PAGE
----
Jefferson Shreve, the Republican challenging Mayor Joe Hogsett, raised questions this week about whether he would use the resources of the Mayor’s Office to try to block protests he disagreed with.
Shreve said Wednesday in a statement on X (formerly known as Twitter) and Facebook that he would attempt to prevent a pro-Palestine group from protesting at Indianapolis’ war memorials and criticized Hogsett for failing to condemn the planned protest.
After comments and questions about whether a government official trying to stop a protest would violate the First Amendment of the U.S. Constitution, which guarantees the “right of the people peaceably to assemble,” Shreve’s campaign on Thursday tried to clarify his statements, and said he believes in the right for citizens to protest.
Shreve’s comments came after five groups affiliated with the Indianapolis Liberation Center organized a pro-Palestine gathering for 5:30 p.m. Thursday on Monument Circle. A web site for the event called it “a day of resistance.”
On Wednesday, the Republican mayoral candidate wrote in a lengthy post on X that “as mayor, I would do everything in my power to stop a group with this vile outlook from assembling on property dedicated to Americans who have died for our country.”
Shreve called on Hogsett to condemn the protest. Hogsett later posted a statement on X condemning the Hamas terrorist attacks but not the protest itself. Shreve doubled-down on his stance in a reply to the mayor’s post.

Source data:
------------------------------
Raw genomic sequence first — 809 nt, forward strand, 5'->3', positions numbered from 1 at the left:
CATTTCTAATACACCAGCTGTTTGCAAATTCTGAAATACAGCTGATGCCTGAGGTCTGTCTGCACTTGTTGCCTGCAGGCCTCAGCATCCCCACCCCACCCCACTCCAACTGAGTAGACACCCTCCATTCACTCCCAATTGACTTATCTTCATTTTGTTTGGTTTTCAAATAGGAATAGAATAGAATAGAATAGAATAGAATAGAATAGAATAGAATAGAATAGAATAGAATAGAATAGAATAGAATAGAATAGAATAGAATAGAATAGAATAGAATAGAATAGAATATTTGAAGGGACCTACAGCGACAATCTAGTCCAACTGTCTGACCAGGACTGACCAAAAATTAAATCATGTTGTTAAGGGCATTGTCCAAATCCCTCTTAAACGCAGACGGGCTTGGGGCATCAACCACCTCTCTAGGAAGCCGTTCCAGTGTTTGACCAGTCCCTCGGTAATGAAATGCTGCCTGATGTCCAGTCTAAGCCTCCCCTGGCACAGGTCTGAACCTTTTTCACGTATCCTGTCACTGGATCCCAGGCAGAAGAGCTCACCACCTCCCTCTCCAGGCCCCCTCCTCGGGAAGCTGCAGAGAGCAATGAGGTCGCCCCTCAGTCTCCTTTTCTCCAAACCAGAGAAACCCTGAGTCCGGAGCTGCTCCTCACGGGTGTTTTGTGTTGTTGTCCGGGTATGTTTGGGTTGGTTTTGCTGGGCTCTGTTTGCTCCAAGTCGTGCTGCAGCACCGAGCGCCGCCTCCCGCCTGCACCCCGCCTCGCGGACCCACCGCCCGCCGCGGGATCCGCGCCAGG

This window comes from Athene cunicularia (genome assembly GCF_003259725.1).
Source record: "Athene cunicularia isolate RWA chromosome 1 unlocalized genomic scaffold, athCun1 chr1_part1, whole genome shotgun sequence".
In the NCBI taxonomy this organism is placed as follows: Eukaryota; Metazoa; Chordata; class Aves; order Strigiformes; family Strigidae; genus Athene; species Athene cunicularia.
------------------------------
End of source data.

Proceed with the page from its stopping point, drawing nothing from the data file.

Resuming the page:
“Should pro-Hamas rallies take place on monuments to our war heroes? As Mayor, I’d say no,” Shreve posted.
Shreve’s spokeswoman said on Friday that meant that he wouldn’t allow the group to protest on the monument itself but wouldn’t object to the protest being just off the memorial, which is what the group did.
Indianapolis City-County Councilor Ethan Evans, an independent, identified himself as the only Jewish person on the council in a reply to Shreve’s post.
“The first amendment to the Constitution says speech is protected,” Evans wrote. “You don’t have a say as mayor.”
Daniel Conkle, a constitutional law professor at the Indiana University Maurer School of Law, said the government is only allowed to restrict protests in manner that is content-neutral.
“It is constitutionally illicit to target demonstrations simply because of the particular viewpoint being expressed,” Conkle told IBJ.
On Thursday, a spokesperson for Shreve told IBJ in a text, “Jefferson believes in free speech and the right to assemble. He stands with Israel and condemns Hamas. He believes the purpose of this assembly is wrong.”
The campaign later sent an emailed statement attributed to Shreve.
“Yes, in our society, citizens have free speech and assembly protections, even when it’s vile, hateful or ignorant,” the statement from Shreve said. “But I continue to call on Mayor Hogsett to condemn not the ability of this group to speak, but the substance of their speech, as he appropriately did with white nationalist protesters a few years ago.”
Late Thursday, the pro-Israel group protested on the Soldiers and Sailors Monument, while the pro-Palestine group chanted on the sidewalk in the southeast quadrant of Monument Circle. Organizers and police officers told IBJ neither group was required to obtain a permit, and neither did.
The Monument itself is state property.
For city property, permits are required for events that draw 250 or more participants when obstructing the right-of-way, or using a temporary structure or display, according to Indianapolis Department of Business and Neighborhood Services spokesman Kurt Christian.